The very basics of polishing

Posted by Joe Amick on May 24, 2022

Often when I am asked about polishing I find that there are some basics that folks are not aware of. As with all things every one will have their own way and I am no different. Some people will spend 5 years polishing pipe and find a way that works great due to the volume and time they invest. I tend to touch all manner of items so my experience tends to be more varied. I do not offer this as the carved in stone rule but rather the results of that varied experience over many years and parts.

You need to separate the processes if quality is key:

If you prep, sand and polish in the same machine or even the same area you can run into quality issues. The dust from the sanding will get into everything no matter how good your collection. It seems to find its way every place no matter what. That debris will get into the polishing buffs and collect on the parts. This can lead to random defects and finish issues very hard to track down. Separating the steps is the best way to try and avoid these issues and keep finish quality and consistency high.

Prep is key:

No matter how good your equipment or staff if the prep is not good the final product will not be good. With cast or even machined parts you have to pay attention to the prep. If you want a smooth chrome like finish you have to do the steps to prep the surface. The part and starting condition will dictate this but there are some basics. In general you can move to a cutting buff at 400 grit. As long as you are able to cross the finish lines at some angle with the buff you can work from the 400 grit and avoid some of the typical added steps. This helps speed things up while still getting a good finish. The level of finish you need will play a role here and you may need a bit more or can get away with a bit less. In general start with a 400 grit finish for polishing.

Cut and color, Buff and polish there are any number of names here and do you need both:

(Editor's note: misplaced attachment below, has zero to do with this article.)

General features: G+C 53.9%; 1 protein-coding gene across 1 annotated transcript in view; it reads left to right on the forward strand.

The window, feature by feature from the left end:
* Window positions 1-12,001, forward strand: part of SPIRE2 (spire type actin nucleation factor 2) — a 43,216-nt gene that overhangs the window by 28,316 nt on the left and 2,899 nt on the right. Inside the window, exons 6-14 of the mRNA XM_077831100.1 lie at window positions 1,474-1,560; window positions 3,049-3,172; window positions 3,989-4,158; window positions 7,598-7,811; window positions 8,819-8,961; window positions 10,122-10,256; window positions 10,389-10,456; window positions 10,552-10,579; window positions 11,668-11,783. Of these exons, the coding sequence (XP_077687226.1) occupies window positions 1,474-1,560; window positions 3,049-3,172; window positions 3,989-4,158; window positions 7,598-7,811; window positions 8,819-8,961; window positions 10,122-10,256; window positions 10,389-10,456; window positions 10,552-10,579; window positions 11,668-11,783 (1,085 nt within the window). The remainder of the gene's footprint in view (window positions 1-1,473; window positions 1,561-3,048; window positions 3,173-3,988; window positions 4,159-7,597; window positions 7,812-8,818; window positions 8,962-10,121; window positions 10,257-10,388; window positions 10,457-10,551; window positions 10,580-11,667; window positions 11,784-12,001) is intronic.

I say cut and color myself. Cut is the coarse step that removes the sanding lines as a whole. This tends to be a denser buff with a coarse compound and is removing some material. This is almost an added preparation step in some cases. This reduces or removes the sanding lines and can conform to get into some odd areas to help even out the finish that sanding may have missed. Its not a cure all but is very helpful to a good even finish. This step is required and you will not have much choice.

Coloring is the second step in the polishing phase that pushes the finish. This is where you can get that deep reflection and smooth surface. But it is also where you can find every single defect you missed in the other steps. As soon as you color a part every tiny defect will jump out at you and you should use the first parts colored as a guide to adjust the other steps. If you skip the coloring you will get a "polished" part but it will have a haze to it and you will probably see sanding lines in the background. If you need a high quality clear finish you need the second or coloring step.

Cant I just use a softer cutting buff to avoid the two step cut and color?

Yes you can. But there is a trade off to be had as with all things. You can remove the second step but the finish will not be the same quality. This is where knowing your parts and what final result you need come in. If you do not need a very high quality and some haze is ok then by all means this would work. You will need to do a bit of testing to find the buff and compound combo that works best but it is viable.

Getting consumables:

Just like me doing plumbing is a bad idea getting buffs from Amazon is also. You need to find someone who knows buffs and compounds to help you. There is so much variety that you just can not know it all without dedicating time to it. People that deal with them every day know the different materials and construction to help guide you to where you want to be. Yes they will cost more than the internet store of your choice but in the end it will cost you less time and money. Any one can remove a bolt but experience is knowing what bolt to remove. Find someone and work with them it will make your life easier.


These are just some of the most basic things to help understand polishing and the process a bit. There is no one size fits all and working with people who know their fields is by far the best advice. Polishing can be a pain in the butt, but when you get that first high quality part in your hand it can be amazing. As always feel free to email with any questions as I am happy to give advice to detail if needed.

Joe Amick

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